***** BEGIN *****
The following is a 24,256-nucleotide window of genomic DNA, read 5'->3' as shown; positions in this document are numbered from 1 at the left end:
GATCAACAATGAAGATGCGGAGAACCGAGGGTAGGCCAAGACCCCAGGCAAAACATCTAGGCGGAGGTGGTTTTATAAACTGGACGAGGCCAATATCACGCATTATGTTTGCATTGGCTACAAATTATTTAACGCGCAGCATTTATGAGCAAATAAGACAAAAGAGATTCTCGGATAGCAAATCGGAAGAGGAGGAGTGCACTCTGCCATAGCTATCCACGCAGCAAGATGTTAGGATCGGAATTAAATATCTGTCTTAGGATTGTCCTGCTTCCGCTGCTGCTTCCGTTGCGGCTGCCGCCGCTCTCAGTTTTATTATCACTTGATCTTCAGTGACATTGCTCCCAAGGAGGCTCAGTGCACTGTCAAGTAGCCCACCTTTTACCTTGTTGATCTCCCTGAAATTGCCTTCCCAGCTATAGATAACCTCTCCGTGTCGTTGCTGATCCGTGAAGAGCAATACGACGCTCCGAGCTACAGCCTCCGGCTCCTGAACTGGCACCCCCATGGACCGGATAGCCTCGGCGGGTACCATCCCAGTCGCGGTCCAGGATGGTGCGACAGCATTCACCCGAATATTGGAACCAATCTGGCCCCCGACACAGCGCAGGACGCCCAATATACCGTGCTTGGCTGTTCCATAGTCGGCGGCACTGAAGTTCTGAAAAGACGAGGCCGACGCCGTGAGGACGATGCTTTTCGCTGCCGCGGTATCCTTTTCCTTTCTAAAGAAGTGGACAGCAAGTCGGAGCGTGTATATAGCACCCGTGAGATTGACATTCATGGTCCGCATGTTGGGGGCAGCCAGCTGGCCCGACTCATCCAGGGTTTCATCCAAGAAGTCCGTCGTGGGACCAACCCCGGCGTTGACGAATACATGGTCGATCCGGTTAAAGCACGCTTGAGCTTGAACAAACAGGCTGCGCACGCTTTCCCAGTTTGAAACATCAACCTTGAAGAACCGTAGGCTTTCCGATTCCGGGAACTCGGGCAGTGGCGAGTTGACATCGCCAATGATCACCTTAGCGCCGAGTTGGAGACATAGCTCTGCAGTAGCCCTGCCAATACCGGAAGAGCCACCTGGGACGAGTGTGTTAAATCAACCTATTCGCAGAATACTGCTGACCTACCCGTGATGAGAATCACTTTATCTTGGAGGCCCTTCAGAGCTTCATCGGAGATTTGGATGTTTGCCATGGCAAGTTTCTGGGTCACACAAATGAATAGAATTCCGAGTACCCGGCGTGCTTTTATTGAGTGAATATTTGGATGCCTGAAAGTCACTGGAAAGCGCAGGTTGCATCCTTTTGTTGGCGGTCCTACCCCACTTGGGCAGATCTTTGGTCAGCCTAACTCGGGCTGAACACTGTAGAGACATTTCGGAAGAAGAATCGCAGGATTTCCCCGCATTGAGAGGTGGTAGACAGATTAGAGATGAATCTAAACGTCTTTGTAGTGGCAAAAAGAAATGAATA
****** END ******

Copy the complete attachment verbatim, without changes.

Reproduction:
The following is a 24,256-nucleotide window of genomic DNA, read 5'->3' as shown; positions in this document are numbered from 1 at the left end:
GATCAACAATGAAGATGCGGAGAACCGAGGGTAGGCCAAGACCCCAGGCAAAACATCTAGGCGGAGGTGGTTTTATAAACTGGACGAGGCCAATATCACGCATTATGTTTGCATTGGCTACAAATTATTTAACGCGCAGCATTTATGAGCAAATAAGACAAAAGAGATTCTCGGATAGCAAATCGGAAGAGGAGGAGTGCACTCTGCCATAGCTATCCACGCAGCAAGATGTTAGGATCGGAATTAAATATCTGTCTTAGGATTGTCCTGCTTCCGCTGCTGCTTCCGTTGCGGCTGCCGCCGCTCTCAGTTTTATTATCACTTGATCTTCAGTGACATTGCTCCCAAGGAGGCTCAGTGCACTGTCAAGTAGCCCACCTTTTACCTTGTTGATCTCCCTGAAATTGCCTTCCCAGCTATAGATAACCTCTCCGTGTCGTTGCTGATCCGTGAAGAGCAATACGACGCTCCGAGCTACAGCCTCCGGCTCCTGAACTGGCACCCCCATGGACCGGATAGCCTCGGCGGGTACCATCCCAGTCGCGGTCCAGGATGGTGCGACAGCATTCACCCGAATATTGGAACCAATCTGGCCCCCGACACAGCGCAGGACGCCCAATATACCGTGCTTGGCTGTTCCATAGTCGGCGGCACTGAAGTTCTGAAAAGACGAGGCCGACGCCGTGAGGACGATGCTTTTCGCTGCCGCGGTATCCTTTTCCTTTCTAAAGAAGTGGACAGCAAGTCGGAGCGTGTATATAGCACCCGTGAGATTGACATTCATGGTCCGCATGTTGGGGGCAGCCAGCTGGCCCGACTCATCCAGGGTTTCATCCAAGAAGTCCGTCGTGGGACCAACCCCGGCGTTGACGAATACATGGTCGATCCGGTTAAAGCACGCTTGAGCTTGAACAAACAGGCTGCGCACGCTTTCCCAGTTTGAAACATCAACCTTGAAGAACCGTAGGCTTTCCGATTCCGGGAACTCGGGCAGTGGCGAGTTGACATCGCCAATGATCACCTTAGCGCCGAGTTGGAGACATAGCTCTGCAGTAGCCCTGCCAATACCGGAAGAGCCACCTGGGACGAGTGTGTTAAATCAACCTATTCGCAGAATACTGCTGACCTACCCGTGATGAGAATCACTTTATCTTGGAGGCCCTTCAGAGCTTCATCGGAGATTTGGATGTTTGCCATGGCAAGTTTCTGGGTCACACAAATGAATAGAATTCCGAGTACCCGGCGTGCTTTTATTGAGTGAATATTTGGATGCCTGAAAGTCACTGGAAAGCGCAGGTTGCATCCTTTTGTTGGCGGTCCTACCCCACTTGGGCAGATCTTTGGTCAGCCTAACTCGGGCTGAACACTGTAGAGACATTTCGGAAGAAGAATCGCAGGATTTCCCCGCATTGAGAGGTGGTAGACAGATTAGAGATGAATCTAAACGTCTTTGTAGTGGCAAAAAGAAATGAATA